• + 1
 tisk, tisk, tisk... you had me for a sec!
[Reply]
  • + 18
 I had a chance to ride the Session 88 and it was amazing in every way possible. Leaps and bounds over any other DH Race bike I have thrown a leg over. And now Trek has made it even more Gucchi? I think this is just the beginning of Treks World take over. Get ready for this tech to spill out everywhere though. This is gonna take years of sperm donation to buy though. But I will think of this bike every time I donate. Bahaha.
  • + 2
 while i agree the 88 is an amazing bike (i was thinking about getting one) have you had a chance to ride a carbon v10? i just got mine a couple weeks ago and it is sweet. i think the crop of new bikes out now are all so good you cant go wrong with many of them
  • + 0
 See I disagree... I'm struggling with the v10 carbon and feel my session 88 2010 was a much better bike to ride... It's person preference I guess and all the current line bikes are amazing, I think she will be up for sale in October ;-)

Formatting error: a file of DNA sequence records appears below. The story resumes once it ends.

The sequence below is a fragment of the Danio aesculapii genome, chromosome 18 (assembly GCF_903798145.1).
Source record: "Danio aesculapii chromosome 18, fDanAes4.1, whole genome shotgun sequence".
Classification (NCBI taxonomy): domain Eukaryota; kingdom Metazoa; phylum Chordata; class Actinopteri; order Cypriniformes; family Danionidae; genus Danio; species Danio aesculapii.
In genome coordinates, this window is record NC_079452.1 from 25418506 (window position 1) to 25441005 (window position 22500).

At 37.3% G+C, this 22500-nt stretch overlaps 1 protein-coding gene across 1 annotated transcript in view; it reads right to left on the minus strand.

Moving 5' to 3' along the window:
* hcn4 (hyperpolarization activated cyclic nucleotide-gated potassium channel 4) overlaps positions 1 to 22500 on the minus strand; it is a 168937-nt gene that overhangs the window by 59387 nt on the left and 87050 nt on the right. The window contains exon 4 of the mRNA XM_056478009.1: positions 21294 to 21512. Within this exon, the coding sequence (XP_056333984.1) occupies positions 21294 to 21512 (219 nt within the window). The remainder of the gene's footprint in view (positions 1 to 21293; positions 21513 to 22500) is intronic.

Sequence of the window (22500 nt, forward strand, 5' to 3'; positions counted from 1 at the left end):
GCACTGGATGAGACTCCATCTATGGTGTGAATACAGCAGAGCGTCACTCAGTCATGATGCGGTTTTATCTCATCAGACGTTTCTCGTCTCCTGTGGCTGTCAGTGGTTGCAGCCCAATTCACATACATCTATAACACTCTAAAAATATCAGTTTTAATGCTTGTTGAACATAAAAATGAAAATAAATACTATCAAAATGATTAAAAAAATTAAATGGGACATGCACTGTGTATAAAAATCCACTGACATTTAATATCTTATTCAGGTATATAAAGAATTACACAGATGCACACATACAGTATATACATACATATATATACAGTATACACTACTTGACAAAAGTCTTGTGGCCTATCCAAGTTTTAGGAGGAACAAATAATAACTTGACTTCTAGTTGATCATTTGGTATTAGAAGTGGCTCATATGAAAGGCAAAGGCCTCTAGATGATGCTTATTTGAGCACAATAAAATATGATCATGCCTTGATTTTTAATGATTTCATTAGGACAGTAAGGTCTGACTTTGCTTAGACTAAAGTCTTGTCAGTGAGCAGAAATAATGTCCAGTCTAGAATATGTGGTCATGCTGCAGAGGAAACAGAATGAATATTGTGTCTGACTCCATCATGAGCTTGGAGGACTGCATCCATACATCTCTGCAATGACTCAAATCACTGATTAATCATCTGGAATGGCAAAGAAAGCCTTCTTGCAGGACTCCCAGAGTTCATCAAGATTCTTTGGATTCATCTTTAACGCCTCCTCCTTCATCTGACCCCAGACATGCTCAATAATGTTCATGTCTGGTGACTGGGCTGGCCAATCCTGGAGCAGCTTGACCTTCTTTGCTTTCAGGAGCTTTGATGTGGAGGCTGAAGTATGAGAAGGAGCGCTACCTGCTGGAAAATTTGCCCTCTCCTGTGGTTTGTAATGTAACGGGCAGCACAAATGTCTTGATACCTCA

[Reply]
  • + 16
 well, lets give some credit to gwin here, bike is cool but honestly its not why he is winning
  • + 1
 Absolutely! While it is certainly important to have quality tools, it is the craftsman that makes it happen. I'm sure Gwin would attribute his success to his amazing talent combined with the whole package the Trek racing team offers (and not just the bike). Let's face it, he is just fast.
  • + 1
 Gwin owns.
  • + 1
 i would care to doubt that. gwin has been training just as hard as before and now that he is getting more support and has a bike with much less lateral flex, he is able to dominate.
[Reply]
  • + 12
 When are they going to Project1 this frame is my question?